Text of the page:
Skip to main content

Learning what's wrong is helping Helm heal

by Brian Hedger

DETROIT -- It wasn't the answer that Detroit Red Wings center Darren Helm was hoping to hear, but at least the medical specialist he saw recently in New York for his injured back had an answer.

Helm, a speedy third-line center, has only played one game for Detroit this season and has missed 17 straight with a frustrating back injury that, until recently, was caused by an unknown reason. After consulting with the specialist last Monday, Helm was given somewhat of a diagnosis.

"He seemed to think he found a small tear in one of the discs," Helm said. "It's kind of a six-to-eight week injury, he said, from the time it happened. I don't know if I'm close to where he thinks I should be healing or not, but I do feel better. That's the silver lining, I guess."

Playing in Helm's usual third-line center role is rookie Joakim Andersson, who will be there again Sunday when the Red Wings host the red-hot Chicago Blackhawks (12:30 p.m. ET, NBC, NHLN-CA).

Andersson has played well in Helm's absence, chipping in three goals and two assists in 11 games, but not having Helm's elite speed has taken its toll on Detroit's overall game – especially penalty killing.

It's been a frustrating process for Helm, who also was sidelined late last season by a knee injury followed by a skate blade cutting tendons in his wrist during Detroit's first-round series against the Nashville Predators in the 2012 Stanley Cup Playoffs.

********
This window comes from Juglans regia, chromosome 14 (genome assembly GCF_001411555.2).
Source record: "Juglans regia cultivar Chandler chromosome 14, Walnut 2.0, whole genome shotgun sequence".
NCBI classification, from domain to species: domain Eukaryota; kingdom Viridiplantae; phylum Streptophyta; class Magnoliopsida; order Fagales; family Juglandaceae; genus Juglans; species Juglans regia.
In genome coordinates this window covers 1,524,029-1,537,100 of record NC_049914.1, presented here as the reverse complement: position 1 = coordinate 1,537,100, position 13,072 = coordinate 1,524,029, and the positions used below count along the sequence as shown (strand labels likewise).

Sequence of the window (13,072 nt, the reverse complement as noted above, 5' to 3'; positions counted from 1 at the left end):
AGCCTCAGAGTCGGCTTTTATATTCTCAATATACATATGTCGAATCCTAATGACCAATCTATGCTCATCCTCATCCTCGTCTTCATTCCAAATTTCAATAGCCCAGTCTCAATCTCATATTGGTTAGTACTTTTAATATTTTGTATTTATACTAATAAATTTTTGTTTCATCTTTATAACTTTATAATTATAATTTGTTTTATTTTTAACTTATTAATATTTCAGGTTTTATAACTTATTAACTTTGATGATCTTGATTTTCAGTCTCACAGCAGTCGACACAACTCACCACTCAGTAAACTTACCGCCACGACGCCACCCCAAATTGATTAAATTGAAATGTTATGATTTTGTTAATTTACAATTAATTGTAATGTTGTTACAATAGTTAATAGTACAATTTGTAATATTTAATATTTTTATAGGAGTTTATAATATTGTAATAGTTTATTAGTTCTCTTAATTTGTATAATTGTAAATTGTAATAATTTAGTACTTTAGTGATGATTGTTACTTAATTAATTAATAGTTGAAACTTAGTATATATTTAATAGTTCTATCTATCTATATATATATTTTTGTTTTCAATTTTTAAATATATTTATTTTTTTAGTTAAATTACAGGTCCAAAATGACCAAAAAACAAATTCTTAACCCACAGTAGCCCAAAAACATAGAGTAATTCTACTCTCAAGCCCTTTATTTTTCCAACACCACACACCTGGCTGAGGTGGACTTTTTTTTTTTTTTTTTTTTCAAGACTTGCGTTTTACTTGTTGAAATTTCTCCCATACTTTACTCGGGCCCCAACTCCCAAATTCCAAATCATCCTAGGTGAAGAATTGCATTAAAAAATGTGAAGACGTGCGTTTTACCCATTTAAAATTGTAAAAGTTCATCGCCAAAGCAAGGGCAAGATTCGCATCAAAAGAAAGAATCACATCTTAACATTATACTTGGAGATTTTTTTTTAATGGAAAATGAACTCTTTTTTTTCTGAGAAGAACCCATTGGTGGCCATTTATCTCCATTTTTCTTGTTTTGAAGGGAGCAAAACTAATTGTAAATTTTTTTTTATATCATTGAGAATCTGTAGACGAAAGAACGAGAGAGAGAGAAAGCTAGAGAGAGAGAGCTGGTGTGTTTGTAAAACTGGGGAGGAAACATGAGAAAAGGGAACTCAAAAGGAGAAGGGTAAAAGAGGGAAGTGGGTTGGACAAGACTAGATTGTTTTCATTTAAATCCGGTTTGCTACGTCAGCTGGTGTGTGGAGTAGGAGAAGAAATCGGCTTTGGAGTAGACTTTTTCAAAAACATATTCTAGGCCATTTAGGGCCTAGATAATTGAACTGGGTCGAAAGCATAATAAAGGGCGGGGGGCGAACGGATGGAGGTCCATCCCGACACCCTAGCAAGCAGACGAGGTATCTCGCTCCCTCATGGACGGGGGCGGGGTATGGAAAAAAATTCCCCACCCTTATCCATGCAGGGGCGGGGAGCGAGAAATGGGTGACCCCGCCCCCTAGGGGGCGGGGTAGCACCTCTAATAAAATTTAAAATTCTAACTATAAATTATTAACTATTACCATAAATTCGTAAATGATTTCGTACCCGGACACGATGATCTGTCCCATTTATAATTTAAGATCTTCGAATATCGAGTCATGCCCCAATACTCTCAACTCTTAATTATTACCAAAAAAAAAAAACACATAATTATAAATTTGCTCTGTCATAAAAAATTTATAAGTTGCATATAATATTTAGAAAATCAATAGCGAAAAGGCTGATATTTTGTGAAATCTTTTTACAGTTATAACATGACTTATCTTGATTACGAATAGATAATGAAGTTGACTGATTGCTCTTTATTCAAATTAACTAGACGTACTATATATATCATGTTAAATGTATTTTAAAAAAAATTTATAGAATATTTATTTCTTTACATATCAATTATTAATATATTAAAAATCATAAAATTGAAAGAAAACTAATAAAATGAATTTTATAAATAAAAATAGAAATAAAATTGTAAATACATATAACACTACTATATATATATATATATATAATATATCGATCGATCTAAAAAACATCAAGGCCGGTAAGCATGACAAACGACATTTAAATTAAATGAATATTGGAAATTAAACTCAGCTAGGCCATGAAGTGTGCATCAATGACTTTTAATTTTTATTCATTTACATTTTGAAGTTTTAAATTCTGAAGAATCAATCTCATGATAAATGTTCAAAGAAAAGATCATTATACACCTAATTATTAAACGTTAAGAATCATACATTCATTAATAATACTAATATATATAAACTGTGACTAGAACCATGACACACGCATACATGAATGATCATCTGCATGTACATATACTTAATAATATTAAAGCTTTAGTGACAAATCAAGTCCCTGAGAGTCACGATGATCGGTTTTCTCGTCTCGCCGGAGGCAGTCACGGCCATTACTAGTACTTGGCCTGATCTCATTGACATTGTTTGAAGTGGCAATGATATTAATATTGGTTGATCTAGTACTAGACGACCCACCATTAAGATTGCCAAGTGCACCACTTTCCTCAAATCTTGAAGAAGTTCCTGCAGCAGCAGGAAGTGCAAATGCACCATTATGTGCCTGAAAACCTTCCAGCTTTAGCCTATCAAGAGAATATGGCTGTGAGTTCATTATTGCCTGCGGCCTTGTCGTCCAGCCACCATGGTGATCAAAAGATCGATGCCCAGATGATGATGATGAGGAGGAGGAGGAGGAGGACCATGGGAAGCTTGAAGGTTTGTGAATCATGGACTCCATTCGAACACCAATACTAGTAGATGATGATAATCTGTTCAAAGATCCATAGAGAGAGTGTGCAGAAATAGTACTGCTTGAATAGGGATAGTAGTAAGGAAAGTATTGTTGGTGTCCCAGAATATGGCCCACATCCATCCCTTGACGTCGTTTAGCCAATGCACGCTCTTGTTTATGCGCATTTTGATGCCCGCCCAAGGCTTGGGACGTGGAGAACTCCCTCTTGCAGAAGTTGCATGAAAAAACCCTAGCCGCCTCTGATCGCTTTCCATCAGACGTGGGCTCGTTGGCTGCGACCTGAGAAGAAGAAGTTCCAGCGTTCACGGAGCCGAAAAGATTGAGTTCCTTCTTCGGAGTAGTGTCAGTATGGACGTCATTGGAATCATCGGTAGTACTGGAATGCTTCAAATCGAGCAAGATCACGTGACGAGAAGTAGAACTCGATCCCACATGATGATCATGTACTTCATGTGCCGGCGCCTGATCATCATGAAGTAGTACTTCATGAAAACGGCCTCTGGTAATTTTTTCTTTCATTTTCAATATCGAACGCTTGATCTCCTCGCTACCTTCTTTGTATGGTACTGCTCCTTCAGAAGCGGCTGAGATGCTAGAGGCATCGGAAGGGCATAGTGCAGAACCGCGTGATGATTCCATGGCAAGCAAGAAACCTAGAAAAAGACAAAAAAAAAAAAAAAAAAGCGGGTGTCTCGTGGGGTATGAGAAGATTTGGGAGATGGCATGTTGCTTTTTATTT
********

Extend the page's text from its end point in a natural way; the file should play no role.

The back injury flared up Jan. 10 while Helm was weightlifting to stay in shape for this season.

"I'm glad they found something, not glad what they found," Helm said. "It's nice to know what it is. I can tell people what it is instead of saying, 'I have no idea,' and they just think I'm milking everything. It is something now. I hope that's all it is, so I can get over this and feel better."

Helm said his back is improving at least enough to ramp up his off-ice work. He recently started using an elliptical machine to work on his cardio conditioning, for example.

"Just daily stuff [like] moving around the house and getting down here [to Joe Louis Arena] … it feels better," Helm said. "Before, I definitely wasn't able to do any exercises comfortably. I feel like I'm starting to do that now. I'm still a ways away from doing the stuff I would normally want to do. This week I'm doing stuff, last week I wasn't. So, I'm happy."

View More

The NHL uses cookies, web beacons, and other similar technologies. By using NHL websites or other online services, you consent to the practices described in our Privacy Policy and Terms of Service, including our Cookie Policy.